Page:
"The U.S. Food and Drug Administration today approved Ofev (nintedanib) for the treatment of idiopathic pulmonary fibrosis (IPF).
Idiopathic pulmonary fibrosis is a condition in which the lungs become progressively scarred over "...
Use for Maintenance Treatment Only
ATROVENT HFA is a bronchodilator for the maintenance treatment of bronchospasm associated with COPD and is not indicated for the initial treatment of acute episodes of bronchospasm where rescue therapy is required for rapid response.
Hypersensitivity Reactions, Including Anaphylaxis
Hypersensitivity reactions including urticaria, angioedema, rash, bronchospasm, anaphylaxis, and oropharyngeal edema may occur after the administration of ATROVENT HFA. In clinical trials and post marketing experience with ipratropium containing products, hypersensitivity reactions such as skin rash, pruritus, angioedema of tongue, lips and face, urticaria (including giant urticaria), laryngospasm and anaphylactic reactions have been reported [see ADVERSE REACTIONS]. If such a reaction occurs, therapy with ATROVENT HFA should be stopped at once and alternative treatment should be considered [see CONTRAINDICATIONS].
ATROVENT HFA can produce paradoxical bronchospasm that can be life threatening. If this occurs, treatment with ATROVENT HFA should be stopped and other treatments considered.
ATROVENT HFA is an anticholinergic and its use may increase intraocular pressure. This may result in precipitation or worsening of narrow-angle glaucoma. Therefore, ATROVENT HFA should be used with caution in patients with narrow-angle glaucoma.
Patients should avoid spraying ATROVENT HFA into their eyes. If a patient sprays ATROVENT HFA into their eyes, they may cause eye pain or discomfort, temporary blurring of vision, mydriasis, visual halos or colored images in association with red eyes from conjunctival and corneal congestion. Advise patients to consult their physician immediately if any of these symptoms develop while using ATROVENT HFA Inhalation Aerosol.
ATROVENT HFA is an anticholinergic and may cause urinary retention. Therefore caution is advised when administering ATROVENT HFA Inhalation Aerosol to patients with prostatic hyperplasia, or bladder-neck obstruction [see DRUG INTERACTIONS].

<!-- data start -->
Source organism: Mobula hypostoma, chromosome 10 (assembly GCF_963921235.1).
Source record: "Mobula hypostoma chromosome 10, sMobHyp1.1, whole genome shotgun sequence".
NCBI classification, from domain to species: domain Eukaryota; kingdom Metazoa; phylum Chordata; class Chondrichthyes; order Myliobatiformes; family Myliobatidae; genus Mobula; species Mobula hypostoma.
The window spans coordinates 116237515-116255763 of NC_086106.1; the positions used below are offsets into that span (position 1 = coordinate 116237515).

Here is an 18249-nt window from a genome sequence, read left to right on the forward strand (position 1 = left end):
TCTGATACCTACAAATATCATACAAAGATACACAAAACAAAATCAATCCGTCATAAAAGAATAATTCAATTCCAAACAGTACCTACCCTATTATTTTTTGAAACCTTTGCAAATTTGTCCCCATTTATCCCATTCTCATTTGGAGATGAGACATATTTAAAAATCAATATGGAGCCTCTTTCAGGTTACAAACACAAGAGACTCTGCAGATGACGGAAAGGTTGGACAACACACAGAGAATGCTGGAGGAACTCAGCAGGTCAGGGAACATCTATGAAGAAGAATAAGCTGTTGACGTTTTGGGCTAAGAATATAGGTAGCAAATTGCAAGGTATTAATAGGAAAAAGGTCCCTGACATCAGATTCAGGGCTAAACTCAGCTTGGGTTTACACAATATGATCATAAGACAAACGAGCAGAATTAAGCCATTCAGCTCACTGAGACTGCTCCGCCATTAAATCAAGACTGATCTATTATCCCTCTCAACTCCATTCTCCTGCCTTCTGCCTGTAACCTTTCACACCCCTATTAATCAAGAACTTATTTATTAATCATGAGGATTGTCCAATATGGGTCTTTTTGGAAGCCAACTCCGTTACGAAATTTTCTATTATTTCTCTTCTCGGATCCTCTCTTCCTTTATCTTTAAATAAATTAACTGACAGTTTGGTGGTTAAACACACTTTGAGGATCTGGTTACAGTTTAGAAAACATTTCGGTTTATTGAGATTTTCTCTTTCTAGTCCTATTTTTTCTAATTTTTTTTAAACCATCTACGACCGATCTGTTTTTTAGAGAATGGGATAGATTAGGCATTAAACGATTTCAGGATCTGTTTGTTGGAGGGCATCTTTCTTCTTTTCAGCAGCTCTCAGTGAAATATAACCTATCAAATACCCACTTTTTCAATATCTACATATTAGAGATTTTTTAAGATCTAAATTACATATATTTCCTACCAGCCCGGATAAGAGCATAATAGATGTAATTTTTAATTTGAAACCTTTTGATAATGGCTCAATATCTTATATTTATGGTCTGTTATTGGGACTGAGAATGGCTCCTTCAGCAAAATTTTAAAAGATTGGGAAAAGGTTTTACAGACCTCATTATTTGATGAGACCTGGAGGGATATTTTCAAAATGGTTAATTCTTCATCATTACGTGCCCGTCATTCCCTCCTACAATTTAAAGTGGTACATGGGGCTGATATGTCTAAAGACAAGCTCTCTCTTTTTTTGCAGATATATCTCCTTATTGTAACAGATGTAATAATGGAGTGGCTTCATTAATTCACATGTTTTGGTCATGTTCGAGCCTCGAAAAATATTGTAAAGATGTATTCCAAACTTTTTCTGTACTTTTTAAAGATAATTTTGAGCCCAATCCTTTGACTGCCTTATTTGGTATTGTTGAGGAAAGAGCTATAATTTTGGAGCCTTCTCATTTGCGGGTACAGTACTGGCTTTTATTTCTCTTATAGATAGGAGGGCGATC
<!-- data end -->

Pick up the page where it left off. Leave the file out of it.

Patient Counseling Information
See FDA-Approved Patient Labeling
Appropriate and safe use of ATROVENT HFA includes providing the patient with the information listed below and an understanding of the way it should be administered [see FDA-approved Patient Labeling].
Advise patients that ATROVENT HFA is a bronchodilator for the maintenance treatment of bronchospasm associated with COPD and is not indicated for the initial treatment of acute episodes of bronchospasm where rescue therapy is required for rapid response.
Inform patients that ATROVENT HFA can produce paradoxical bronchospasm that can be life-threatening. If paradoxical bronchospasm occurs, patients should discontinue using ATROVENT HFA.
Caution patients to avoid spraying the aerosol into their eyes and be advised that this may result in precipitation or worsening of narrow-angle glaucoma, mydriasis, increased intraocular pressure, acute eye pain or discomfort, temporary blurring of vision, visual halos or colored images in association with red eyes from conjunctival and corneal congestion. Patients should also be advised that should any combination of these symptoms develop, they should consult their physician immediately.
Since dizziness, accommodation disorder, mydriasis, and blurred vision may occur with use of ATROVENT, patients should be cautioned about engaging in activities requiring balance and visual acuity such as driving a car or operating appliances or machinery.
Inform patients that ATROVENT HFA may cause urinary retention and should be advised to consult their physicians if they experience difficulty with urination.
Frequency of Use
The action of ATROVENT HFA should last 2-4 hours. Advise patients not to increase the dose or frequency of ATROVENT HFA without patients consulting their physician. Advise patients to seek immediate medical attention if treatment with ATROVENT HFA becomes less effective for symptomatic relief, their symptoms become worse, and/or patients need to use the product more frequently than usual.